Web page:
Food Processing Ingredients Sector

An Expert's View about Food , Beverages and Tobacco in Canada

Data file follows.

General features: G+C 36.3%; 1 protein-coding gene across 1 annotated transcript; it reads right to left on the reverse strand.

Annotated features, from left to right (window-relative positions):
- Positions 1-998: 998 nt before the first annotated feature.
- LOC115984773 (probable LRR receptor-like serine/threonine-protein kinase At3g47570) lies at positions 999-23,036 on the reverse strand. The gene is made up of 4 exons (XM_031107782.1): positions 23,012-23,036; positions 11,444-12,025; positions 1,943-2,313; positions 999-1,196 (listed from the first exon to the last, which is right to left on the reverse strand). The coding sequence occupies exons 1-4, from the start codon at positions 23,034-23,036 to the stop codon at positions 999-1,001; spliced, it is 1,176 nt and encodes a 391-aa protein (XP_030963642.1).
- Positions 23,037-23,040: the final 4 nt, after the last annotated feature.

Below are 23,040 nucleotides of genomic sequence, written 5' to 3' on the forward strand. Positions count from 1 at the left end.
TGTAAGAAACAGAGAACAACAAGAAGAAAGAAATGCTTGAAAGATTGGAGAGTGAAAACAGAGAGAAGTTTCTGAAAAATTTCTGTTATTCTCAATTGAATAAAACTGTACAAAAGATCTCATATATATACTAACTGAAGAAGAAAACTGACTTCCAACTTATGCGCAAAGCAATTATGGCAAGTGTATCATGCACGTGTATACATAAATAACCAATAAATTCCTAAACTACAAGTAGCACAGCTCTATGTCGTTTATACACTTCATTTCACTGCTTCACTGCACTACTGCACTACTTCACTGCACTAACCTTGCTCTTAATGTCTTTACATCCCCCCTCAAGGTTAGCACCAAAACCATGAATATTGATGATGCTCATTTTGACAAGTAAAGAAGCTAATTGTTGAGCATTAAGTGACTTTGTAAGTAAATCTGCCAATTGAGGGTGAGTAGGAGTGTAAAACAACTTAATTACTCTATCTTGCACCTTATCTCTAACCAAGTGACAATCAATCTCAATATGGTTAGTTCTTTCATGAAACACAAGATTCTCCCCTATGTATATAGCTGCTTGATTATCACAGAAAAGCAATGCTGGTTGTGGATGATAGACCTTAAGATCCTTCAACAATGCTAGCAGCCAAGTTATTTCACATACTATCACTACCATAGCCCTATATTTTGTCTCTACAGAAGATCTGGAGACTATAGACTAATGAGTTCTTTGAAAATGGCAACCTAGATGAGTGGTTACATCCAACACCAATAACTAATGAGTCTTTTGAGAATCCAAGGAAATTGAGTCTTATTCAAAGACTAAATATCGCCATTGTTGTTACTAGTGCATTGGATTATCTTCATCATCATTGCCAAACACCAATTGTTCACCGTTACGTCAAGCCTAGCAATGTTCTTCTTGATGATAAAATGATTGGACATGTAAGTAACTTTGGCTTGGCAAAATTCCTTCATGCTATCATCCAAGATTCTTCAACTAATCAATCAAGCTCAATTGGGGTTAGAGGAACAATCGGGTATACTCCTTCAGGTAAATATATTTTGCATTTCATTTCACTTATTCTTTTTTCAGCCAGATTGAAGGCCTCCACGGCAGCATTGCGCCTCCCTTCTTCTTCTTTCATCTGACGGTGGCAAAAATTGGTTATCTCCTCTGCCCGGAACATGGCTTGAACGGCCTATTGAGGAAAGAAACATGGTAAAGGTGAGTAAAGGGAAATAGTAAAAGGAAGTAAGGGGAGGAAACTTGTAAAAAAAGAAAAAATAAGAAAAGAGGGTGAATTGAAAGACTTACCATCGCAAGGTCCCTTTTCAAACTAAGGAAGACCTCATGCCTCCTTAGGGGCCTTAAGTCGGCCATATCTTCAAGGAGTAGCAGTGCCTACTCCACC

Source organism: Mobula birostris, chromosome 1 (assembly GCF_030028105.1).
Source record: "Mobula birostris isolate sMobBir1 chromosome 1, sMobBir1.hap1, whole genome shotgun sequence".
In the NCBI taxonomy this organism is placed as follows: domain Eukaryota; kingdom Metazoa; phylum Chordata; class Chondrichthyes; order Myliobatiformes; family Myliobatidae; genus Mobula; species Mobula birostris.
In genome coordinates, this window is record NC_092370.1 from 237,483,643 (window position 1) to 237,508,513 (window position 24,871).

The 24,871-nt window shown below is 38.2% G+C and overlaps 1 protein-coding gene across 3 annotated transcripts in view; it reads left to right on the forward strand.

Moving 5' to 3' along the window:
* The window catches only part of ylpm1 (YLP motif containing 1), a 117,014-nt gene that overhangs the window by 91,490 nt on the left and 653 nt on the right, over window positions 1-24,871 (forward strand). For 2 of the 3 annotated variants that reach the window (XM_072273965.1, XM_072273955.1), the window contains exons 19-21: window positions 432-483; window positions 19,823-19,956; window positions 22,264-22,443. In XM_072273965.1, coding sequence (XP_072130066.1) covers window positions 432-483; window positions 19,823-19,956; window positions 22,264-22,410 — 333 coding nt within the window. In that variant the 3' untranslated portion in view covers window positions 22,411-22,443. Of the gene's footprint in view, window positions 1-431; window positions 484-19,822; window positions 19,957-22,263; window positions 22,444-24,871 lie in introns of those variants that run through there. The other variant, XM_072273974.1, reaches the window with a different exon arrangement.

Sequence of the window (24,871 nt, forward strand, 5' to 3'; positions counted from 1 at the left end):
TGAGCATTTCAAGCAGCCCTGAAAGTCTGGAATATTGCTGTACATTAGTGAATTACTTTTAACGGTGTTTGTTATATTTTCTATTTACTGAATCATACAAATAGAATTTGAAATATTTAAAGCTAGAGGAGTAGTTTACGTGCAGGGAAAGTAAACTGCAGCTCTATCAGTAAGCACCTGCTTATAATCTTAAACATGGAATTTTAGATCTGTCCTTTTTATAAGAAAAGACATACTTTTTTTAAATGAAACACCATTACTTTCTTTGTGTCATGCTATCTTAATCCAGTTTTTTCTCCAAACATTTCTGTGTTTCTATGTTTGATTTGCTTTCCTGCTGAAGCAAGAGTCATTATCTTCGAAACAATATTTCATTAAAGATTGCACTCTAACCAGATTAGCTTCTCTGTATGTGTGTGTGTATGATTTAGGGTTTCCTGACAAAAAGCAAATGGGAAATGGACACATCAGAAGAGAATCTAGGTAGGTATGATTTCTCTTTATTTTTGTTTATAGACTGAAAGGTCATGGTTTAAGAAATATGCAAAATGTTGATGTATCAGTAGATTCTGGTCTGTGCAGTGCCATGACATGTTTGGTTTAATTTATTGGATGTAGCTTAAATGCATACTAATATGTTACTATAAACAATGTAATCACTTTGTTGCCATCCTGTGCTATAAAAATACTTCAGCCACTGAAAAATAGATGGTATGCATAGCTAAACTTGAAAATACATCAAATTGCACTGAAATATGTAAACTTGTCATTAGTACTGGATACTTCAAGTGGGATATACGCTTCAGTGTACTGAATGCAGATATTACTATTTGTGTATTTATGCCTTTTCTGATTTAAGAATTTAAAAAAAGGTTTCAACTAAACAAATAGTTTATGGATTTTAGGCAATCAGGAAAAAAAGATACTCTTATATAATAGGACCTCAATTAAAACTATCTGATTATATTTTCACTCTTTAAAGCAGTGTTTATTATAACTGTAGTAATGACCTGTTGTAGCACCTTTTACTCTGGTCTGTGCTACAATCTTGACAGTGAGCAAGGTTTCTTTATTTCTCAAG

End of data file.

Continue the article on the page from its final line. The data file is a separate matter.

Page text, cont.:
Posted on: 12 Jan 2012

Opportunities exist to expand U.S. food product sales to Canada's food and beverage processing sector.